COMPOUND CONTOUR VACUUM TRACK FOR AUTOMATION OF FINAL ASSEMBLY FROM THE INTERIOR OF A FUSELAGE

- The Boeing Company

A compound contour vacuum track, and an automated fastening machine using the track, for automation of final assembly inside an aircraft fuselage. The track is mounted at an angle to a surface, such as an inside surface of the fuselage, wherein the surface has one or more holes through which fasteners are inserted. The automated fastening machine is mounted on the track to traverse the track while performing fastening functions and steps. The automated fastening machine includes a carriage, arm, and end effector, wherein the arm is mounted on the carriage and the end effector is mounted on the arm. The carriage is attached to the track for positioning the arm and end effector, the arm is attached to the carriage for positioning the end effector, and the end effector is attached to the arm for installing the fasteners into the holes of the surface.

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Description
CROSS REFERENCE TO RELATED APPLICATIONS

This application is continuation under 35 U.S.C Section 120 of the following co-pending and commonly-assigned applications:

U.S. Utility application Ser. No. 15/365,426, filed on Nov. 30, 2016, by Kwok Tung Chan, Tanni Sisco, John Hartmann, Scott Tomchick and Frank Charles Mestemacher, entitled “COMPOUND CONTOUR VACUUM TRACK FOR AUTOMATION OF FINAL ASSEMBLY FROM THE INTERIOR OF A FUSELAGE,” attorneys' docket number 16-0608-US-NP; and

U.S. Utility application Ser. No. 15/365,441, filed on Nov. 30, 2016, by Kwok Tung Chan, Tanni Sisco, John Hartmann, Scott Tomchick, Frank Charles Mestemacher and Riley H. Hanson Smith, entitled “AUTOMATED FASTENING MACHINE USING A COMPOUND CONTOUR VACUUM TRACK FOR AUTOMATION OF FINAL ASSEMBLY FROM THE INTERIOR OF A FUSELAGE,” attorneys' docket number 16-0608-US-NP2;

both of which applications are incorporated by reference herein.

BACKGROUND INFORMATION 1. Field

The present invention relates to factory level automation, and in particular to a compound contour vacuum track for automation of final assembly from the interior of a fuselage.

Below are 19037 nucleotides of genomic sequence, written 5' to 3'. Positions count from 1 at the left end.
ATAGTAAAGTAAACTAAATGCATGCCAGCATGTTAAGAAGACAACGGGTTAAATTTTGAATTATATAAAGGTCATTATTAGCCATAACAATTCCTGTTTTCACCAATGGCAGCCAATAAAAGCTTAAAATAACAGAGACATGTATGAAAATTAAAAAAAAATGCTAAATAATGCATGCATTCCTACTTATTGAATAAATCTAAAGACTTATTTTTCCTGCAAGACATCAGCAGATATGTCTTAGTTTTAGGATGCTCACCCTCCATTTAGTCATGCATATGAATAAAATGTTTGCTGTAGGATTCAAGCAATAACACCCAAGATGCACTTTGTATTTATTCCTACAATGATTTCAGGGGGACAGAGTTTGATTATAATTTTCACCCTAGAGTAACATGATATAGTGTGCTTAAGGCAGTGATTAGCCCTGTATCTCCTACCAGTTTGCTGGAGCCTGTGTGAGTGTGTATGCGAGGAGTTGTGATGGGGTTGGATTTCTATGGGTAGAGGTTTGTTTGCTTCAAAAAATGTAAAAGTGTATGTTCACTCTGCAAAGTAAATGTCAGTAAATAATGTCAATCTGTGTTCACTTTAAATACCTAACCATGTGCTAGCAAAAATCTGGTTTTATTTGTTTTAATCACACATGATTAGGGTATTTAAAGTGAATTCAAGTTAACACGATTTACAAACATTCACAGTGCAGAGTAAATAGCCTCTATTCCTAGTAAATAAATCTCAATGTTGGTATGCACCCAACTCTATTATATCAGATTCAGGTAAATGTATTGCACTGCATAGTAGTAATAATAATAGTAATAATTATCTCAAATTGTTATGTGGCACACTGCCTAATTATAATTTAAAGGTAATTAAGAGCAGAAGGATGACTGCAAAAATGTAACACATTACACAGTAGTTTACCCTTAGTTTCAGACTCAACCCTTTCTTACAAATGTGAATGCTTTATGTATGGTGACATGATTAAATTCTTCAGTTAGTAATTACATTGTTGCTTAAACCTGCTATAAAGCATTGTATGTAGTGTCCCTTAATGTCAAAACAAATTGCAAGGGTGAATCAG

2. Description of the Related Art

Factory level automation for aircraft assembly includes the automated drilling of holes and insertion of fasteners. For example, the joining of different sections of a fuselage may be automated in such a manner.

The fuselage may comprise a monocoque or semi-monocoque shell, wherein a series of hoop-wise frames in the shape of the fuselage cross sections are attached to longitudinal stringers that are covered with a skin of material. Most modern large aircraft use several large sections, which are then joined by fastening, riveting or bonding to form the complete fuselage.

In aircraft assembly, limited access to structures within the fuselage has posed a problem for automation. Currently, only the drilling of holes and the insertion of fasteners, such as lockbolts, has been automated, from the outside of the fuselage.

For example, an automated multi-axis drilling machine positioned outside the fuselage is currently used for the drilling of holes and the insertion of fasteners. The multi-axis drilling machine comprises a carriage with an end effector traveling on dual tracks. The end effector drills holes in fuselage and inserts fasteners into the holes.

Currently, manual fastening of collars onto the fasteners is performed on the inside of the fuselage. Specifically, the process inside the fuselage requires mechanics to install gap management tools and provide clamps for the drilling of holes and the insertion of fasteners. Mechanics also need to follow and align the multi-axis drilling machine positioned outside the fuselage, and manually install and swage collars from inside the fuselage.

However, manual fastening poses a number of issues, including ergonomic and safety considerations, product lead time and rework. On the other hand, the track used for the automated multi-axis drilling machine positioned outside the fuselage is not suitable for use inside the fuselage.